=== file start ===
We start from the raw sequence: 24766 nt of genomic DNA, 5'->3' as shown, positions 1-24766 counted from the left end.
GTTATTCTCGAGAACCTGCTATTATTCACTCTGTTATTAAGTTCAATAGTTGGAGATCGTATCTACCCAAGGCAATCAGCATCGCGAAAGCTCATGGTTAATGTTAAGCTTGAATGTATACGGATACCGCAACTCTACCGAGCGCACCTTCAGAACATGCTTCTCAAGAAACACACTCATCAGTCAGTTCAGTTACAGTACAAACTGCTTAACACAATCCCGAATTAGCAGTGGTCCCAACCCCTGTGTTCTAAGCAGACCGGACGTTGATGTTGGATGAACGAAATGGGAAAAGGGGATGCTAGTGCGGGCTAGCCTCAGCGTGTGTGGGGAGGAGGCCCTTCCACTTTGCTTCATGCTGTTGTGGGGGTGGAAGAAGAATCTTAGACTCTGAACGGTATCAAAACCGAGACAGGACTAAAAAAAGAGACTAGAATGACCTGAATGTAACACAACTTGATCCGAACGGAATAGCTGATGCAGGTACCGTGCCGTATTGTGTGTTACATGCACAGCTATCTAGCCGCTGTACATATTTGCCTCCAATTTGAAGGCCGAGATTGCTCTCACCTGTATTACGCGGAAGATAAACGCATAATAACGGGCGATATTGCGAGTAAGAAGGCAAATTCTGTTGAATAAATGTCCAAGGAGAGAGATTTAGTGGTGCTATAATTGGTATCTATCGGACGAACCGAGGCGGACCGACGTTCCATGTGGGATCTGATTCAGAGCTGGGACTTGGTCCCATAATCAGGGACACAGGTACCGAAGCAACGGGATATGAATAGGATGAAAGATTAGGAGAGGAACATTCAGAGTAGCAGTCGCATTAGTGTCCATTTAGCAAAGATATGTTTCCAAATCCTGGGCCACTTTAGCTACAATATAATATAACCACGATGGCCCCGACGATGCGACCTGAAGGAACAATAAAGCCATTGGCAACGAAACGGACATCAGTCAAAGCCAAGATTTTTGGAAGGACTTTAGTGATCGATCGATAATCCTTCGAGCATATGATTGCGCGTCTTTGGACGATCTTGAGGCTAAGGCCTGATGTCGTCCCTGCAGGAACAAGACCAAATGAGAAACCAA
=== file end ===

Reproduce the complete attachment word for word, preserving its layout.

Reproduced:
We start from the raw sequence: 24766 nt of genomic DNA, 5'->3' as shown, positions 1-24766 counted from the left end.
GTTATTCTCGAGAACCTGCTATTATTCACTCTGTTATTAAGTTCAATAGTTGGAGATCGTATCTACCCAAGGCAATCAGCATCGCGAAAGCTCATGGTTAATGTTAAGCTTGAATGTATACGGATACCGCAACTCTACCGAGCGCACCTTCAGAACATGCTTCTCAAGAAACACACTCATCAGTCAGTTCAGTTACAGTACAAACTGCTTAACACAATCCCGAATTAGCAGTGGTCCCAACCCCTGTGTTCTAAGCAGACCGGACGTTGATGTTGGATGAACGAAATGGGAAAAGGGGATGCTAGTGCGGGCTAGCCTCAGCGTGTGTGGGGAGGAGGCCCTTCCACTTTGCTTCATGCTGTTGTGGGGGTGGAAGAAGAATCTTAGACTCTGAACGGTATCAAAACCGAGACAGGACTAAAAAAAGAGACTAGAATGACCTGAATGTAACACAACTTGATCCGAACGGAATAGCTGATGCAGGTACCGTGCCGTATTGTGTGTTACATGCACAGCTATCTAGCCGCTGTACATATTTGCCTCCAATTTGAAGGCCGAGATTGCTCTCACCTGTATTACGCGGAAGATAAACGCATAATAACGGGCGATATTGCGAGTAAGAAGGCAAATTCTGTTGAATAAATGTCCAAGGAGAGAGATTTAGTGGTGCTATAATTGGTATCTATCGGACGAACCGAGGCGGACCGACGTTCCATGTGGGATCTGATTCAGAGCTGGGACTTGGTCCCATAATCAGGGACACAGGTACCGAAGCAACGGGATATGAATAGGATGAAAGATTAGGAGAGGAACATTCAGAGTAGCAGTCGCATTAGTGTCCATTTAGCAAAGATATGTTTCCAAATCCTGGGCCACTTTAGCTACAATATAATATAACCACGATGGCCCCGACGATGCGACCTGAAGGAACAATAAAGCCATTGGCAACGAAACGGACATCAGTCAAAGCCAAGATTTTTGGAAGGACTTTAGTGATCGATCGATAATCCTTCGAGCATATGATTGCGCGTCTTTGGACGATCTTGAGGCTAAGGCCTGATGTCGTCCCTGCAGGAACAAGACCAAATGAGAAACCAA